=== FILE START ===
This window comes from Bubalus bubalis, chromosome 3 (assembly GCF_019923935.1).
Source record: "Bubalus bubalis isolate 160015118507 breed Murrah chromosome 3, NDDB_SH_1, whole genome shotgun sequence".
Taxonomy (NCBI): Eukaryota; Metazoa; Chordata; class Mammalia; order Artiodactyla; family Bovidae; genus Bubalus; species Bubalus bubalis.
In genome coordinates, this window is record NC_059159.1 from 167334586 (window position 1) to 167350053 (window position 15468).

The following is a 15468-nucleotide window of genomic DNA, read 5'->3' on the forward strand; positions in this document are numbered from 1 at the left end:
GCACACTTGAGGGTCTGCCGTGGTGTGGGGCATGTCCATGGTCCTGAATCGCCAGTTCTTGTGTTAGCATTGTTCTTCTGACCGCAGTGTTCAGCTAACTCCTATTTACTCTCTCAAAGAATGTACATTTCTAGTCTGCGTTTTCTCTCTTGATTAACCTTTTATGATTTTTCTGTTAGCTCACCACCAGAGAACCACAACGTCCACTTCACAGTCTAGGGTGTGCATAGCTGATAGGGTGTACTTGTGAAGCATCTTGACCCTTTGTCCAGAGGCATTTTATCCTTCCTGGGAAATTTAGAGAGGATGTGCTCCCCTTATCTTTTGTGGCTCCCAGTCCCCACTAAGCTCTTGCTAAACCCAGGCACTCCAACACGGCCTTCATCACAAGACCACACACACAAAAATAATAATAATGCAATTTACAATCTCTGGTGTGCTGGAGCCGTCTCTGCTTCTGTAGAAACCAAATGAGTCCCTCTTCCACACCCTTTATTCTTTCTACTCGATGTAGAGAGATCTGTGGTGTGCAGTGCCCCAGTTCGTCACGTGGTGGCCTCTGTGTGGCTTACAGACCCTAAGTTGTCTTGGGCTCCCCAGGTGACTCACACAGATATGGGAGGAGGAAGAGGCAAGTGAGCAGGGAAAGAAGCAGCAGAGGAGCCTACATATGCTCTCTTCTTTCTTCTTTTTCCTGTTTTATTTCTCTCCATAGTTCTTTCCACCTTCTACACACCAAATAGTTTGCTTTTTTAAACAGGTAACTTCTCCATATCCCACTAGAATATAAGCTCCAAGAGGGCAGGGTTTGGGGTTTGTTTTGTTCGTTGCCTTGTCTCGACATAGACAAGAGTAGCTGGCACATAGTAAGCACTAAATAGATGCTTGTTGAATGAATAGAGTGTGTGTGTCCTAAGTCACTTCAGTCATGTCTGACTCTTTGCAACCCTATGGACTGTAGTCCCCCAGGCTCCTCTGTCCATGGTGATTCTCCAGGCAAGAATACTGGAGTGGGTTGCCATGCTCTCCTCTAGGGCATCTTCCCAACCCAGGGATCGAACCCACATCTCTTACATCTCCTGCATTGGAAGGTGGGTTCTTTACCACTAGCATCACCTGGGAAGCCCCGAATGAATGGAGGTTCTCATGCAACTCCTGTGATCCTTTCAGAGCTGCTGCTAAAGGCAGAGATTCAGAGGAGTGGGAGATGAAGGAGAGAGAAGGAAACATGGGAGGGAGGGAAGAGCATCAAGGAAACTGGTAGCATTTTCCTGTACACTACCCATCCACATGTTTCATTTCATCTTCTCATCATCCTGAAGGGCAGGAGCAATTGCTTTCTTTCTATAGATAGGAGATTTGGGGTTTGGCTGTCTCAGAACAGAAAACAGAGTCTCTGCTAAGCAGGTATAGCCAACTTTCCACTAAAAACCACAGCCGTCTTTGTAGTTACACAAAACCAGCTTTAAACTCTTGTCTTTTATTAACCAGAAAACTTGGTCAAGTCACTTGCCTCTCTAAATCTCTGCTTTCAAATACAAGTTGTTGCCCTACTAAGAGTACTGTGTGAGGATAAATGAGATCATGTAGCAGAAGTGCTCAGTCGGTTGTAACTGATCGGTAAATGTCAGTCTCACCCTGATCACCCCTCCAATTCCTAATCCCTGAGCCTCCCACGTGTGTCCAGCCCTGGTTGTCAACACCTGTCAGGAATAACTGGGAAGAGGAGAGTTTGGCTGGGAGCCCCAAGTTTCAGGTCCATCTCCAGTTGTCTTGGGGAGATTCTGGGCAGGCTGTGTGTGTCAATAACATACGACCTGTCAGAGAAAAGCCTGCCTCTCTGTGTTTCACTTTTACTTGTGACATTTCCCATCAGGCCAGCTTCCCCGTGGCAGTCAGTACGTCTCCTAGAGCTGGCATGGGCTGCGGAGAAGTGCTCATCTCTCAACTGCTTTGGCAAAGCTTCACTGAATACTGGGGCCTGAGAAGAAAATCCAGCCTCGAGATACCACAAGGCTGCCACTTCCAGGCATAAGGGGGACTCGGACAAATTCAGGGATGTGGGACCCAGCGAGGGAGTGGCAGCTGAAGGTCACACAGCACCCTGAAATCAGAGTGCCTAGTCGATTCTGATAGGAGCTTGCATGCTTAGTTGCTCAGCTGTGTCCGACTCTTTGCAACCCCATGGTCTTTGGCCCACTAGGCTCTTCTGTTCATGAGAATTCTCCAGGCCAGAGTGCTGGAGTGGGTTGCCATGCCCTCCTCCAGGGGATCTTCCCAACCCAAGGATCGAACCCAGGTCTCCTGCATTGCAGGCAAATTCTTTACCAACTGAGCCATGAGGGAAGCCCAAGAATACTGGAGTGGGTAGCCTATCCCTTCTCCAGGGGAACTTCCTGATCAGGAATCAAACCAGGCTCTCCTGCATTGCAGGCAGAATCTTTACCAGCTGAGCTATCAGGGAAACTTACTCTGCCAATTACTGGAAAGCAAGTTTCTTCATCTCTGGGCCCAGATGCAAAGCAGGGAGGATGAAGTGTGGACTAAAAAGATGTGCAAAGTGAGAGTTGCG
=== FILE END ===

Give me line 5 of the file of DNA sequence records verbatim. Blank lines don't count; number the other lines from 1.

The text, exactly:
The following is a 15468-nucleotide window of genomic DNA, read 5'->3' on the forward strand; positions in this document are numbered from 1 at the left end: